After reviewing the controversies over the origins of the plague, Baelish turns to his primary concern: the ripple effect of the Black Death on the world. In his account, the massive demographic shift of the plague affected everything from increased book production to “changes in shipping technology and warfare.” He even suggests that it may have led to the invention of racism as we know it today, because “only from the year 1400 do we see hints of the concept that vice and inferiority were innate in one’s ancestors.” However, he admits, “Even I’m not sure the plague was behind this shift.”
In Baelish’s view, what made the plague different from other major historical events and disasters was that while it decimated humans, it left the physical world as it is. He doubled the average amount per person everything,” From horses to dwelling, he writes. For a while, this meant more resources for survivors and greater access to luxury goods, better living conditions, and higher wages for workers.
Baelish notes that he is not the first to argue on behalf of the plague’s long-term consequences. But no other researcher seems to have collected such huge amounts of data to show such a strong causal link between the plague and the expansion of Europe into Asia, Latin America and North America. It is certainly difficult to think of another book that has collected mountains of science in the service of this thesis. In assessing the “world made by the plague”, in the absence of the plague, Western countries may not have ascended to global power. In the absence of an epidemic, there may have been no imperialism or colonialism, nor the United States or the transatlantic slave trade. While Baelish in no way claims that the Black Death was the determining factor in those fates, he convincingly argues that it was a powerful influence. Combined with surplus cash and more mobile labour, the desire for “exotic and extractive goods” led Europeans to travel abroad in search of new resources; Not many of them are anymore.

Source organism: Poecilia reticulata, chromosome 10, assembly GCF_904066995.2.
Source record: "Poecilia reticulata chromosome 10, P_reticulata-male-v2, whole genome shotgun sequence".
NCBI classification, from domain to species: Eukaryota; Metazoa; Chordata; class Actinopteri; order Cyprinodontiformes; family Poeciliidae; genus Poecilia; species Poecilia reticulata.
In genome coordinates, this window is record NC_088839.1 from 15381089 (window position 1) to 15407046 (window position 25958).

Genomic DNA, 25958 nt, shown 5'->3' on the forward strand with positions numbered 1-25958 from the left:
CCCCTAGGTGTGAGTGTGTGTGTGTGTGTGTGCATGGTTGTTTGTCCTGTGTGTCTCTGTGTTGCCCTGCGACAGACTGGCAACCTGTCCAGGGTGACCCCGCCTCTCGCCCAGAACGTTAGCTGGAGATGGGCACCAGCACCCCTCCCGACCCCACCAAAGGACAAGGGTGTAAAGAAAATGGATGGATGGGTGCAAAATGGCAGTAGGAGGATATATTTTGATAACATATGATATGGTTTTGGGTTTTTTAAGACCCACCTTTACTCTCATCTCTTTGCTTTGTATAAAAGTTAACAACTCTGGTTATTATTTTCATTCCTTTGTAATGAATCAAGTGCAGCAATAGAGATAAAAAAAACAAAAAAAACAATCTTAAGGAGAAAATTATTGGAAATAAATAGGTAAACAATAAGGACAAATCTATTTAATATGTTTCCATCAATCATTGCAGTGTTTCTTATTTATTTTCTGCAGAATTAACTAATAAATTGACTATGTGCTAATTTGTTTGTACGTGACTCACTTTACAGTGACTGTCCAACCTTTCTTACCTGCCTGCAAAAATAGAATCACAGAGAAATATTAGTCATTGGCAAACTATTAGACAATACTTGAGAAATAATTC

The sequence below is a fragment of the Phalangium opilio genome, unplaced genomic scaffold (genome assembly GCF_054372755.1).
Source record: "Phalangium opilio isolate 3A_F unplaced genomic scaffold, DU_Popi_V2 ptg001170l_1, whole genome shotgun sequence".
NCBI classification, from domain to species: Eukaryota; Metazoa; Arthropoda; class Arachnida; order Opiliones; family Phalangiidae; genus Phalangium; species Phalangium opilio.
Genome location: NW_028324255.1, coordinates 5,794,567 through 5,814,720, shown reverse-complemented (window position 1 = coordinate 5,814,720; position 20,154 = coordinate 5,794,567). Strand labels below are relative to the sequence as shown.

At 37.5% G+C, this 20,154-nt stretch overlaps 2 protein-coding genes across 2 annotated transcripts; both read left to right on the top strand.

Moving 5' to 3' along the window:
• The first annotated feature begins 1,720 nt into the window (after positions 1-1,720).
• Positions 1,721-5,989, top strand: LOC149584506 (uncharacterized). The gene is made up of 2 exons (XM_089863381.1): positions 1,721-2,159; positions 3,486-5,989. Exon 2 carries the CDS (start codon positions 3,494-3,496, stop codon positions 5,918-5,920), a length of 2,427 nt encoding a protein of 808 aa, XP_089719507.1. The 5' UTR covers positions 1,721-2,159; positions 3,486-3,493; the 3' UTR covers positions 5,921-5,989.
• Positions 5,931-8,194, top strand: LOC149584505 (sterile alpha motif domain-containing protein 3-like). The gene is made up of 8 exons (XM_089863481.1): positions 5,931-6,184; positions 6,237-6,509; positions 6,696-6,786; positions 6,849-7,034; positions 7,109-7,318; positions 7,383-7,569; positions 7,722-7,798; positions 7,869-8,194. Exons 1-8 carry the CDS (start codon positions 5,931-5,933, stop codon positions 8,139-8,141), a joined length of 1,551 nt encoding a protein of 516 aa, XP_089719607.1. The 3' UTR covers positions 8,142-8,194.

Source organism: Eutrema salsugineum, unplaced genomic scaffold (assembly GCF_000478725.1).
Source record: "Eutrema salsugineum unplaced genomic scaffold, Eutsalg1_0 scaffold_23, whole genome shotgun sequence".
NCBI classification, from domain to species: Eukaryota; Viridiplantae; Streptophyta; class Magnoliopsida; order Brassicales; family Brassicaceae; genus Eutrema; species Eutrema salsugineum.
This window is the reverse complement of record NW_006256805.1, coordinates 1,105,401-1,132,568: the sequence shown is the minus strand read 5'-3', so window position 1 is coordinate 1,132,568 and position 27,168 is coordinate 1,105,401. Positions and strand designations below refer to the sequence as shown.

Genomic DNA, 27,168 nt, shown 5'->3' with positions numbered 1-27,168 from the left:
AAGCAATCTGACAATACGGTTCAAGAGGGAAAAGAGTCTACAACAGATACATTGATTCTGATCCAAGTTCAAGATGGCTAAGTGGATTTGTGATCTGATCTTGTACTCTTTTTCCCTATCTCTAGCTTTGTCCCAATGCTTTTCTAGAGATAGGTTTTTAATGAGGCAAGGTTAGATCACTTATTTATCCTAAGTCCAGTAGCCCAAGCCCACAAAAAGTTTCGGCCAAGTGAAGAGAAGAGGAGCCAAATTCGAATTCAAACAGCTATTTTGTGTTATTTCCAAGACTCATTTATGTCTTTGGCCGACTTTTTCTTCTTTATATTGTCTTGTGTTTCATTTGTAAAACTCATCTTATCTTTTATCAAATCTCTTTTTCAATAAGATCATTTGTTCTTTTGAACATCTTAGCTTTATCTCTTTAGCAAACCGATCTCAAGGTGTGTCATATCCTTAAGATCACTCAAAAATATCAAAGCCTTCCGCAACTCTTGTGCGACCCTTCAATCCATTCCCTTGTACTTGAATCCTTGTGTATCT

Scholars have long attributed the rise of the West to a variety of institutional, cultural, and technological factors. Baelish believes that these views are “suspiciously suspicious” for Europe, which means that the West rose to prominence because it was superior to other continents, cultures, and civilizations. But it can be argued that it goes very far in the other direction, claiming that nearly every major historical and social development from the late Middle Ages to the nineteenth century was influenced in some way by the plague.
Throughout his novel, Belich makes hypotheses, guesses, and suggestions, writing repeatedly that he doubts something is true or that something might be accurate. But this can be unavoidable when trying to make claims for a period when there is relatively little documentation and a lot of contention.
It’s doubtful that Baelish expected all of his claims to be accepted, even quipped that being a “helpfully wrong” is the “default ambition of this book”. This is not a narrative history, but one that navigates through vast amounts of research and academic disputes to provide new interpretations of historical events. Readers will come away with an expanded understanding of a formative period in European and world history. And they would be hard-pressed to see the plague as anything other than its role in making the modern world. As Baelish wrote, “The term ‘revolution’ may be overused, but if the sudden slashing of people in half and doubling of everything else is not revolutionary, what is it?”